“And my vision for Britain is simple: I want this to be the best country to grow up in and the best country to grow old in.” Sir Keir Starmer
Keir Starmer is making a dramatic difference to the Labour Party and clearing the Augean Stables of the toxic stink of Corbynism. He’s not there yet but the signs are promising. Until yesterday I thought that as well as returning common sense and coherence to the Party he was eschewing the vulgar populism that so infects our body politic. Now I’m not so sure.
Flying the flag is a pragmatic necessity for politicians of ambition and sometimes this can be a bit gruesomely faux-patriotic. But to have the ambition to make the United Kingdom the “best country” in the world – as the quote from Starmer’s speech at the top of this blog does – goes way too far for me and crosses the line into populist claptrap.
We are accustomed to political sloganry and often it doesn’t really matter. But we live in an interdependent world and one in which all nations have their individual national character. When we judge them, which inevitably we do when we visit, we do so from our own perspectives. We are entitled to have “favourite” countries but surely not to suggest a “good, better, best” ranking.
My personal perspective is likely to rate culture, scenery and cuisine highly. And my favourite countries tick all the boxes though I have to say Germany, which I love, doesn’t feature strongly gastronomically! The point of course is that every country is a complex mix. There can perhaps be “best” countries for aspects of a nation but even that is subjective. The frankfurter has its stout defenders.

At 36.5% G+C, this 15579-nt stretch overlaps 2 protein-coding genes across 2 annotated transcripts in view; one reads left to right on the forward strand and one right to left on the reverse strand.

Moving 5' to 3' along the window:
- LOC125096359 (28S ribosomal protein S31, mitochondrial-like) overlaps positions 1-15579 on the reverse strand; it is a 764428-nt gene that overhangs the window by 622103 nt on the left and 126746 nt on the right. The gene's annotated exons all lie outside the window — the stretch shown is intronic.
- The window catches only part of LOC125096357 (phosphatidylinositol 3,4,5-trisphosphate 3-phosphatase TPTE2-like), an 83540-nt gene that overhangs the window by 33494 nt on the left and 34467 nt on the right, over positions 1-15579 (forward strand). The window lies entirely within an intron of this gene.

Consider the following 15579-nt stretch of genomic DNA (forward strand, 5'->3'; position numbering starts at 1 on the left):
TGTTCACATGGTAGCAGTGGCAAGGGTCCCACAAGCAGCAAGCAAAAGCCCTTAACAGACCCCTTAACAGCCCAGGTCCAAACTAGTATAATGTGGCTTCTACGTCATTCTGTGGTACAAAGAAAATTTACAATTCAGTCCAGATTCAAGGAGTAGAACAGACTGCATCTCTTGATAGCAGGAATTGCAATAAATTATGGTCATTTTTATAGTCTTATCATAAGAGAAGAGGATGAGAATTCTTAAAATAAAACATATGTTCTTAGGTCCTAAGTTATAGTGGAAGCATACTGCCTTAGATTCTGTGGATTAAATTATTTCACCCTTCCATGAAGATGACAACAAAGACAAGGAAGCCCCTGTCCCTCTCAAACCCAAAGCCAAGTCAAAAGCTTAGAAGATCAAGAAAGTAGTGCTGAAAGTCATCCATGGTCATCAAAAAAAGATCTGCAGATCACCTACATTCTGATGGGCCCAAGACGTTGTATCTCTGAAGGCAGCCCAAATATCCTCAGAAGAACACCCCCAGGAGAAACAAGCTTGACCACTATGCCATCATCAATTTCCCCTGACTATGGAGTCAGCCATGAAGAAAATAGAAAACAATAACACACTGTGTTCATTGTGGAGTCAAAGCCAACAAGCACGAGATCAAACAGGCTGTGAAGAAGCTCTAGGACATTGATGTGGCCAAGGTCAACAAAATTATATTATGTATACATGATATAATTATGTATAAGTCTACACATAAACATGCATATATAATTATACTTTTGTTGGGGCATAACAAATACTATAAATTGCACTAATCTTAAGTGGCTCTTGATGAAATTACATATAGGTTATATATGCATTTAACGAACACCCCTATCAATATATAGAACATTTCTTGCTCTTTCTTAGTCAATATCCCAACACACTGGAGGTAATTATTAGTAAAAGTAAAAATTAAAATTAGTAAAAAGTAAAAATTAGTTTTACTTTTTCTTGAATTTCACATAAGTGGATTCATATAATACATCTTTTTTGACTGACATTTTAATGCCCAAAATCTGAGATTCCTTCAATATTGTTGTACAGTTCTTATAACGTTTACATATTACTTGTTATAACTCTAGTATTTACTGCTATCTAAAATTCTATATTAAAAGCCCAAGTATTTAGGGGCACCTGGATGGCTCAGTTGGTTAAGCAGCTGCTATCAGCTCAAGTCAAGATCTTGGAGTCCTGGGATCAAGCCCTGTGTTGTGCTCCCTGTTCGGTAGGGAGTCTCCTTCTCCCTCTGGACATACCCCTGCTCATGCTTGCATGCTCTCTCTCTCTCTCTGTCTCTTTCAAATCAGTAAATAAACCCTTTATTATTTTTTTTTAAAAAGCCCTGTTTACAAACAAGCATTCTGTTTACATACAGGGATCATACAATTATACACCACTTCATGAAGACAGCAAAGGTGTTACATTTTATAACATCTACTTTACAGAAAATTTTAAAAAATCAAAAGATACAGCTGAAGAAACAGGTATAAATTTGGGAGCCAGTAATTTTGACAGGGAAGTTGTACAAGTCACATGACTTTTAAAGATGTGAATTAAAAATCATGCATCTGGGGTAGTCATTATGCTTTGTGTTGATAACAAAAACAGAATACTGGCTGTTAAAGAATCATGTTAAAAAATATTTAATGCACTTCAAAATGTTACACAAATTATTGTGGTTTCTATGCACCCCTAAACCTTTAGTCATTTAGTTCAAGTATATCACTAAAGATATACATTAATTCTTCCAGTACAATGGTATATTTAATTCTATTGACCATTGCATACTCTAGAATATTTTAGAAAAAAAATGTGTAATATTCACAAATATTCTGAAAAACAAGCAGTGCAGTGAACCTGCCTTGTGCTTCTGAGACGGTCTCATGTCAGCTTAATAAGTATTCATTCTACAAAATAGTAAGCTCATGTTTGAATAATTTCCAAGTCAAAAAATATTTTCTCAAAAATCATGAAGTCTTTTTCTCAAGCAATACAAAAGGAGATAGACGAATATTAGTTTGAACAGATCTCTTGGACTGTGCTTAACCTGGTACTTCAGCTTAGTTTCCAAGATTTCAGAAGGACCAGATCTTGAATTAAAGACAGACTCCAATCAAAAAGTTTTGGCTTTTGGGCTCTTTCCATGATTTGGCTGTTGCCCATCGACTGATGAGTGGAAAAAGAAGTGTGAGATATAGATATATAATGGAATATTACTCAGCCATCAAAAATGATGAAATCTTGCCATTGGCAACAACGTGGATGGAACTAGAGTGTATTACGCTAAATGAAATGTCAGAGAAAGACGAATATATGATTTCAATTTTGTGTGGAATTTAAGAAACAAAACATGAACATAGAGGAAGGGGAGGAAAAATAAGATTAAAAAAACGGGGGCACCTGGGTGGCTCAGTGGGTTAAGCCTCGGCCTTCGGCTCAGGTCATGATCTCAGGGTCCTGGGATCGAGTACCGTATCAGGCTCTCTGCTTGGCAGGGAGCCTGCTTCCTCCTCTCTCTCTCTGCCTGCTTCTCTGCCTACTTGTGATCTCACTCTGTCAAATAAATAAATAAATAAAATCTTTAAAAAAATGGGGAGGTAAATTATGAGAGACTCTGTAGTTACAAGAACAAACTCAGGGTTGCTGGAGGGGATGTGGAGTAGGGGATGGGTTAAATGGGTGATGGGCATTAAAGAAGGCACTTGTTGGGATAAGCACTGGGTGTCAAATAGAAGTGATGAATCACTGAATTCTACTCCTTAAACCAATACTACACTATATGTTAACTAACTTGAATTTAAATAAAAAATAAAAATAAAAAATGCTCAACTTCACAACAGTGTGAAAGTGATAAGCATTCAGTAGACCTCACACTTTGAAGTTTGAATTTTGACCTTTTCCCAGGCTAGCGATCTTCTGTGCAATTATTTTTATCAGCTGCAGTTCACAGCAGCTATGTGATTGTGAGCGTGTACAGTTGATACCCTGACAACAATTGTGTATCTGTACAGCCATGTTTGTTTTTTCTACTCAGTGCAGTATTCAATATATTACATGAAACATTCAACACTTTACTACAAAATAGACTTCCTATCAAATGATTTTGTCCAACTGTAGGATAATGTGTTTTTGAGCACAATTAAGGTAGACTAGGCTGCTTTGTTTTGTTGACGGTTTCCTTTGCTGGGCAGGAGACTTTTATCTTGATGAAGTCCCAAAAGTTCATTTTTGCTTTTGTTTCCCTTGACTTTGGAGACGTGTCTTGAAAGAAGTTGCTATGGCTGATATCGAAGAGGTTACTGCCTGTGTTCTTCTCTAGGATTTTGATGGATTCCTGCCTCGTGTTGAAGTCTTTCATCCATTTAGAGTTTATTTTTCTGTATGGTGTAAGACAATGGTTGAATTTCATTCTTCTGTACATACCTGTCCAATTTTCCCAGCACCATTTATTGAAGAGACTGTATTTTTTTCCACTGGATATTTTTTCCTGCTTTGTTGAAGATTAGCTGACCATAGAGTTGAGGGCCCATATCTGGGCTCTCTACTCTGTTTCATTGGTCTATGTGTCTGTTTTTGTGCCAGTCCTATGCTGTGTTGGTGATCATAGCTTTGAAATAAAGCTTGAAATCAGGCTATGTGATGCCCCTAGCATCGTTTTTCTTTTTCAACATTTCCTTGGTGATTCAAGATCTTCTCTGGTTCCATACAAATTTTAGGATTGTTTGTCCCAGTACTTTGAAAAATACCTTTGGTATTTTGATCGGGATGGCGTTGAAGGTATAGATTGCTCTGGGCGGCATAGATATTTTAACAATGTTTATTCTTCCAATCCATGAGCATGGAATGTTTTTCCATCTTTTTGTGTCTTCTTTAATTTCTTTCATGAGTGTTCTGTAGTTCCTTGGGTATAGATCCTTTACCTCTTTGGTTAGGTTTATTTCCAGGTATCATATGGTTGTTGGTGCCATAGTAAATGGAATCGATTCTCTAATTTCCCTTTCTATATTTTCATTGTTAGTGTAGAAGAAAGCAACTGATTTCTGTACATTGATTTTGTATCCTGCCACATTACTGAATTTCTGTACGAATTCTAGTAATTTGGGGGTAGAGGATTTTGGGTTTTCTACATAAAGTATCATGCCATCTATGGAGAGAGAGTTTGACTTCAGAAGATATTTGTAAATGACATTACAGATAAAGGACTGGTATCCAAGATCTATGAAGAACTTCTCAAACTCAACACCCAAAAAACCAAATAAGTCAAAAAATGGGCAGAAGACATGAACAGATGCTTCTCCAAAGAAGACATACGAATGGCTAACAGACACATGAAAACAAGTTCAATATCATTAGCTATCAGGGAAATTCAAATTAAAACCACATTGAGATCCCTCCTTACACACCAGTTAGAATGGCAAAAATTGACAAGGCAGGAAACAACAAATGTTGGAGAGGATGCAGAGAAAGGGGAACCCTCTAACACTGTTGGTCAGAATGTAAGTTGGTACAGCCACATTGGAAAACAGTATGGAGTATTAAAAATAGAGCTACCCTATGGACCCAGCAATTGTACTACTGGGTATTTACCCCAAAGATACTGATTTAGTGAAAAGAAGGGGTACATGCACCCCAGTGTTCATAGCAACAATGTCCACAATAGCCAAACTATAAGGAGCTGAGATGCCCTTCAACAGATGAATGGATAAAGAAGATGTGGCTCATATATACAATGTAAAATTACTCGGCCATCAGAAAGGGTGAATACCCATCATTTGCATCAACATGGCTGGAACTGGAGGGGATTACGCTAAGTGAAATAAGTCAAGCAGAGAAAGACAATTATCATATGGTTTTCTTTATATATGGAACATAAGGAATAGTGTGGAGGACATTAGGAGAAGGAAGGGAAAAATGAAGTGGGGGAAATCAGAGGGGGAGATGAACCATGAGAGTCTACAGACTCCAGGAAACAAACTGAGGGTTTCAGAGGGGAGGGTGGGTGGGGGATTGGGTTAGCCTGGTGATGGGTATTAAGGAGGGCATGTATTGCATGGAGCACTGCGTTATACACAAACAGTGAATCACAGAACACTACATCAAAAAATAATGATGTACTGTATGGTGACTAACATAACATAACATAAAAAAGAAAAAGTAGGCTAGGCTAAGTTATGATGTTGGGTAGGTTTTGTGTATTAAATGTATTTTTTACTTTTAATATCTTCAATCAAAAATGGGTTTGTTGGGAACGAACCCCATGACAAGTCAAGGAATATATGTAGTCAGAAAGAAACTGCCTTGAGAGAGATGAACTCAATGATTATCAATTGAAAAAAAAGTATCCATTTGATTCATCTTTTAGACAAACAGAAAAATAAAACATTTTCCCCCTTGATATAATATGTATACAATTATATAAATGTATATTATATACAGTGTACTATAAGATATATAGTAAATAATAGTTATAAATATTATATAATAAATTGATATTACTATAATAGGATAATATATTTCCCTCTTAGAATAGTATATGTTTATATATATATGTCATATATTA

The aspiration for Britain to be the “best country” to grow up in or grow old in actually suggests that there are measures available to allow targets to be set and progress to be measured. There are not – except at a very detailed level. We probably can measure our education or transport or healthcare systems against others. And my gut feel is that we don’t do very well. But to decide how our combined provision of public services across the board can make us the “best” would be a pointless and subjective task.
Of course Sir Keir may just have been indulging in populist jingoism with a touch of flag waving thrown in but I’d have preferred something a bit more forensic. To aim to be a “better” country (e.g. in respect of public services) is an admirable goal, providing it is detailed, specific and measurable. But to throw out the generic and bombastic “Best country” is too redolent of the mock exceptionalism of Flanders and Swann for me:
“The English, the English, the English are best
I wouldn’t give tuppence for all of the rest”